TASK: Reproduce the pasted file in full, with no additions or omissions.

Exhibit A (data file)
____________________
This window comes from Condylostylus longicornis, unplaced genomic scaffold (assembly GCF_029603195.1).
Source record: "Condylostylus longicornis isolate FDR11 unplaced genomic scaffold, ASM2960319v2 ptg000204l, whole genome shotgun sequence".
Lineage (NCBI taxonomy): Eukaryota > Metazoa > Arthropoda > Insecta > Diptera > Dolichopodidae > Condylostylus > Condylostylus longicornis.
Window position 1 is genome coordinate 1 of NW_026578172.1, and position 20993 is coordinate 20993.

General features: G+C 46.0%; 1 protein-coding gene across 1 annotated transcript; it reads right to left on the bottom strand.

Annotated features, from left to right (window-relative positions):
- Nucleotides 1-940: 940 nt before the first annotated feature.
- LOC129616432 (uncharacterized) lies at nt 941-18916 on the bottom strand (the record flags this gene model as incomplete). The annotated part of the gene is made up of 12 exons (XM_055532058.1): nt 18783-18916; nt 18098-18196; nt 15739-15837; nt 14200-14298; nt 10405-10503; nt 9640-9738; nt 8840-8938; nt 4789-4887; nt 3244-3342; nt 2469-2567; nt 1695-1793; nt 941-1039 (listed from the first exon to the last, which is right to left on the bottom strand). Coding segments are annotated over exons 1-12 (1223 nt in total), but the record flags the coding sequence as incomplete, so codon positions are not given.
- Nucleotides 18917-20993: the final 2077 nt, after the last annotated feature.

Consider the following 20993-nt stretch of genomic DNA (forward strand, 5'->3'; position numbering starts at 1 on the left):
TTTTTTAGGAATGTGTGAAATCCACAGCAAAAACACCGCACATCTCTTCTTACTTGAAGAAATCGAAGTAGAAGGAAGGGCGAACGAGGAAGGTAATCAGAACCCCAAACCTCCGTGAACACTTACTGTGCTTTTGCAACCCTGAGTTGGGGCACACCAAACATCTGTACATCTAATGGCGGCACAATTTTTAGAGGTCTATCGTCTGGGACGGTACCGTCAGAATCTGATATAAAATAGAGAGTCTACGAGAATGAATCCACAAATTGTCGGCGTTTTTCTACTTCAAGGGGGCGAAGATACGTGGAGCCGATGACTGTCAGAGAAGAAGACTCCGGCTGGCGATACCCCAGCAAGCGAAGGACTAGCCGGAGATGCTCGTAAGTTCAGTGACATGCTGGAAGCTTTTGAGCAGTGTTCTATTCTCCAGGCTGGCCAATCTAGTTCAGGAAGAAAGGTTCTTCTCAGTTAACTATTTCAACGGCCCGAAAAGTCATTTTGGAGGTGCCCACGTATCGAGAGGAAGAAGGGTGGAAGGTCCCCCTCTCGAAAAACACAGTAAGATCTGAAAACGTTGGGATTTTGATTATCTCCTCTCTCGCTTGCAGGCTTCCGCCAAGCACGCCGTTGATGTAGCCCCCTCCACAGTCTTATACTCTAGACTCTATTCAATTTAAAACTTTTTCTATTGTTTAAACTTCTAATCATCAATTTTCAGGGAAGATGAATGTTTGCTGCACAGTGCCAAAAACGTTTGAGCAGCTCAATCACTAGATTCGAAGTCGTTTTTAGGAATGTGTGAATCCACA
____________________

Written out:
This window comes from Condylostylus longicornis, unplaced genomic scaffold (assembly GCF_029603195.1).
Source record: "Condylostylus longicornis isolate FDR11 unplaced genomic scaffold, ASM2960319v2 ptg000204l, whole genome shotgun sequence".
Lineage (NCBI taxonomy): Eukaryota > Metazoa > Arthropoda > Insecta > Diptera > Dolichopodidae > Condylostylus > Condylostylus longicornis.
Window position 1 is genome coordinate 1 of NW_026578172.1, and position 20993 is coordinate 20993.

General features: G+C 46.0%; 1 protein-coding gene across 1 annotated transcript; it reads right to left on the bottom strand.

Annotated features, from left to right (window-relative positions):
- Nucleotides 1-940: 940 nt before the first annotated feature.
- LOC129616432 (uncharacterized) lies at nt 941-18916 on the bottom strand (the record flags this gene model as incomplete). The annotated part of the gene is made up of 12 exons (XM_055532058.1): nt 18783-18916; nt 18098-18196; nt 15739-15837; nt 14200-14298; nt 10405-10503; nt 9640-9738; nt 8840-8938; nt 4789-4887; nt 3244-3342; nt 2469-2567; nt 1695-1793; nt 941-1039 (listed from the first exon to the last, which is right to left on the bottom strand). Coding segments are annotated over exons 1-12 (1223 nt in total), but the record flags the coding sequence as incomplete, so codon positions are not given.
- Nucleotides 18917-20993: the final 2077 nt, after the last annotated feature.

Consider the following 20993-nt stretch of genomic DNA (forward strand, 5'->3'; position numbering starts at 1 on the left):
TTTTTTAGGAATGTGTGAAATCCACAGCAAAAACACCGCACATCTCTTCTTACTTGAAGAAATCGAAGTAGAAGGAAGGGCGAACGAGGAAGGTAATCAGAACCCCAAACCTCCGTGAACACTTACTGTGCTTTTGCAACCCTGAGTTGGGGCACACCAAACATCTGTACATCTAATGGCGGCACAATTTTTAGAGGTCTATCGTCTGGGACGGTACCGTCAGAATCTGATATAAAATAGAGAGTCTACGAGAATGAATCCACAAATTGTCGGCGTTTTTCTACTTCAAGGGGGCGAAGATACGTGGAGCCGATGACTGTCAGAGAAGAAGACTCCGGCTGGCGATACCCCAGCAAGCGAAGGACTAGCCGGAGATGCTCGTAAGTTCAGTGACATGCTGGAAGCTTTTGAGCAGTGTTCTATTCTCCAGGCTGGCCAATCTAGTTCAGGAAGAAAGGTTCTTCTCAGTTAACTATTTCAACGGCCCGAAAAGTCATTTTGGAGGTGCCCACGTATCGAGAGGAAGAAGGGTGGAAGGTCCCCCTCTCGAAAAACACAGTAAGATCTGAAAACGTTGGGATTTTGATTATCTCCTCTCTCGCTTGCAGGCTTCCGCCAAGCACGCCGTTGATGTAGCCCCCTCCACAGTCTTATACTCTAGACTCTATTCAATTTAAAACTTTTTCTATTGTTTAAACTTCTAATCATCAATTTTCAGGGAAGATGAATGTTTGCTGCACAGTGCCAAAAACGTTTGAGCAGCTCAATCACTAGATTCGAAGTCGTTTTTAGGAATGTGTGAATCCACA